The first book in The Scythe Wielder’s Secret series, School of Deaths is the spiritual successor of young adult fantasy books like Percy Jackson and Harry Potter. At the same time, the book is also its own thing, subverting the tropes you’ve come to expect in YA fiction and fantasy as a whole.
School of Deaths starts off strong in the normal world. Far better than most fantasies which begin in everyday normal life. There’s an instant connection with Susan Sarnio that doesn’t involve making us feel sorry for her. While the similarities to Harry Potter are immense, the reader isn’t bombarded with how bad the main character’s life is right off the bat. One of the ways this tries to separate itself from tropes is by giving Suzie Sarnio a relatively good life. Once we enter the magical world of the deaths, things start to slow down a bit too much. Honestly these chapters blended together.
It’s after the reader learns about Lovethar that the comparisons to Harry Potter continue full force. That being said, this is not a carbon copy of Rowling’s famous boy wizard. Unlike Harry Potter, Susan is hated in the magical world of the deaths. She is by no means the girl who lived or anyone famous. In fact, most people would call her infamous due to gender constraints.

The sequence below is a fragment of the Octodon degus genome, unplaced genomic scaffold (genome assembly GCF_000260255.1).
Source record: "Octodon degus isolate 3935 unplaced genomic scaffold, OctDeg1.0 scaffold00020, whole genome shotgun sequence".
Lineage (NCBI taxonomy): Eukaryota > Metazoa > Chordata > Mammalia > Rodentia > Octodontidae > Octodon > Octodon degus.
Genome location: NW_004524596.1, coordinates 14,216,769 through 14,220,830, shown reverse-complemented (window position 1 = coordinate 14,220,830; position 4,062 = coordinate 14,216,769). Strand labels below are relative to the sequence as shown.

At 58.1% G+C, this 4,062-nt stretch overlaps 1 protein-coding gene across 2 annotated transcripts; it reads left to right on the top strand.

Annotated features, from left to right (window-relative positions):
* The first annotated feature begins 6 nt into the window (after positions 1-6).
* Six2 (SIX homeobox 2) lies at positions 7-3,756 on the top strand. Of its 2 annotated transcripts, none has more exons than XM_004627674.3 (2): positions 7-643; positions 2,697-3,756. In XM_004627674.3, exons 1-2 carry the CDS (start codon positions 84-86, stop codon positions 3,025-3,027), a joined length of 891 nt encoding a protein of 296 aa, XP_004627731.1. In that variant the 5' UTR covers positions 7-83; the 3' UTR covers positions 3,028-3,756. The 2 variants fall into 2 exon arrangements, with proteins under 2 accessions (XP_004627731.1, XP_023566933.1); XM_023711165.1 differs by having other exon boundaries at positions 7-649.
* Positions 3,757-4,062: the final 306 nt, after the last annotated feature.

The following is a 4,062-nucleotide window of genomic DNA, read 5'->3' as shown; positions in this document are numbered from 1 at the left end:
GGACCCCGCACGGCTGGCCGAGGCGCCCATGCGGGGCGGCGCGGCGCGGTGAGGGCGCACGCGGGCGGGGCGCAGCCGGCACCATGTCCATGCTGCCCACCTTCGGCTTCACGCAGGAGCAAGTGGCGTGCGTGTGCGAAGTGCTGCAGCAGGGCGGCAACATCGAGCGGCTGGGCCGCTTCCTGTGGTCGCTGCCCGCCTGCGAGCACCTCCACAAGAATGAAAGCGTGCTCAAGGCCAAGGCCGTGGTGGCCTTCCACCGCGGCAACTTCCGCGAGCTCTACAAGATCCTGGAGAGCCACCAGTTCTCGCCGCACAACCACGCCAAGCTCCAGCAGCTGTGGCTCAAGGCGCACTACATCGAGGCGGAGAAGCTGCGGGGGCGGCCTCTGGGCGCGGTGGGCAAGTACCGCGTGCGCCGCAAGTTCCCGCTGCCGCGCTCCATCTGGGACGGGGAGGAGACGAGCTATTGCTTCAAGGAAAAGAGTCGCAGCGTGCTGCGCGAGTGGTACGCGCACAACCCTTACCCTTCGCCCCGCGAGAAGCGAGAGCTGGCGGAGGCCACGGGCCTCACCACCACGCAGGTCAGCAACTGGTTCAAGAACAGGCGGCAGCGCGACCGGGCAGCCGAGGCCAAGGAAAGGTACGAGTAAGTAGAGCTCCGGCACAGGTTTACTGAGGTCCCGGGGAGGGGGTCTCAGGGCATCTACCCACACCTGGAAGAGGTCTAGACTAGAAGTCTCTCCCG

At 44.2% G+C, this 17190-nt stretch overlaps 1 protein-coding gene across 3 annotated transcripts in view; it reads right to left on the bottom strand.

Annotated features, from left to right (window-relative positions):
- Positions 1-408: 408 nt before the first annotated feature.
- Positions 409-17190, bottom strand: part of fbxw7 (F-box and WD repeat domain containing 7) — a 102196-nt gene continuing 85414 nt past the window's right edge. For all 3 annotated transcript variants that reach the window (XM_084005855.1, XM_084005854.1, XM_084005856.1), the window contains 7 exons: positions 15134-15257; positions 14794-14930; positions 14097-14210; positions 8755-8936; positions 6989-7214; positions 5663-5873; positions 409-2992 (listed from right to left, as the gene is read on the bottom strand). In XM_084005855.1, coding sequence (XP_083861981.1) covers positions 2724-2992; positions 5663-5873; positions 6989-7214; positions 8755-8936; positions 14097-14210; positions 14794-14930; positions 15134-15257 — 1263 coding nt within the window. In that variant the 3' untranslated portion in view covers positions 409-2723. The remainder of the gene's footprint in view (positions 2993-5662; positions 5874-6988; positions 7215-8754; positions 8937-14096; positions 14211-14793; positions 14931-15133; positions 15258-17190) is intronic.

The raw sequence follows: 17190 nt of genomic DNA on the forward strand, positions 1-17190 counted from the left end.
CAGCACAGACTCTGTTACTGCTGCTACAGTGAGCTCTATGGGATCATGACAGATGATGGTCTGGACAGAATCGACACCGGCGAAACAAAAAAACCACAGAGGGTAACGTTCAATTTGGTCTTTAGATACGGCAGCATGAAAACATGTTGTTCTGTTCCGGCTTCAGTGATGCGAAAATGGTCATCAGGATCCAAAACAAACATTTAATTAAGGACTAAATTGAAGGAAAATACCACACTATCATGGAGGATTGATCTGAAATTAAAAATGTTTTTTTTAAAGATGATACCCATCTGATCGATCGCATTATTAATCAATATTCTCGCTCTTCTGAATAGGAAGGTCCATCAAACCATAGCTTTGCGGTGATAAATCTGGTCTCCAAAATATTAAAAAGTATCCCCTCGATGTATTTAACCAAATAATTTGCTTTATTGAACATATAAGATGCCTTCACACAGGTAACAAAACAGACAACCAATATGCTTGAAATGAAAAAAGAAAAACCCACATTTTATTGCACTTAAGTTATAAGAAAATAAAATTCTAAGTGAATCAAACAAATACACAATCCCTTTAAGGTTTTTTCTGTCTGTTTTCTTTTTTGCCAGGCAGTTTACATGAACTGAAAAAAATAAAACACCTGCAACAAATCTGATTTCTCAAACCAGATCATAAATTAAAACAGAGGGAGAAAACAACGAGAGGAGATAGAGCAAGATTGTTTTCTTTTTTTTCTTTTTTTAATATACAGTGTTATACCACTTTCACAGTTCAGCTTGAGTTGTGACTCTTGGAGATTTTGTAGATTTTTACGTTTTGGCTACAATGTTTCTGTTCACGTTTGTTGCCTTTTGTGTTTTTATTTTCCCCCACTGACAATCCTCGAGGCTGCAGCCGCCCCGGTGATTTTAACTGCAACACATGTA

The apparent and sometimes over-the-top sexism from the characters makes Susan that much more compelling as she has to literally start from the bottom because of the deaths’ biases against woman. That being said, the thing which doesn’t make sense is why almost all the students at the college hate Susan. Professors are understandable as they have the knowledge of the world, but most of these children are from the world of the living. Did they suddenly become more sexist because they were taken to the land of the deaths? It’s one of those things that doesn’t bother you in the moment, but upon closer inspection, yanks you out of the story.
All in all, School of Deaths is a great start to a YA fantasy. While some parts in the middle sagged a bit and Harry Potter comparisons were aplenty, the fact that this story stands on its own ground and subverts many of the tropes found in YA fantasy novels is a plus in its favor.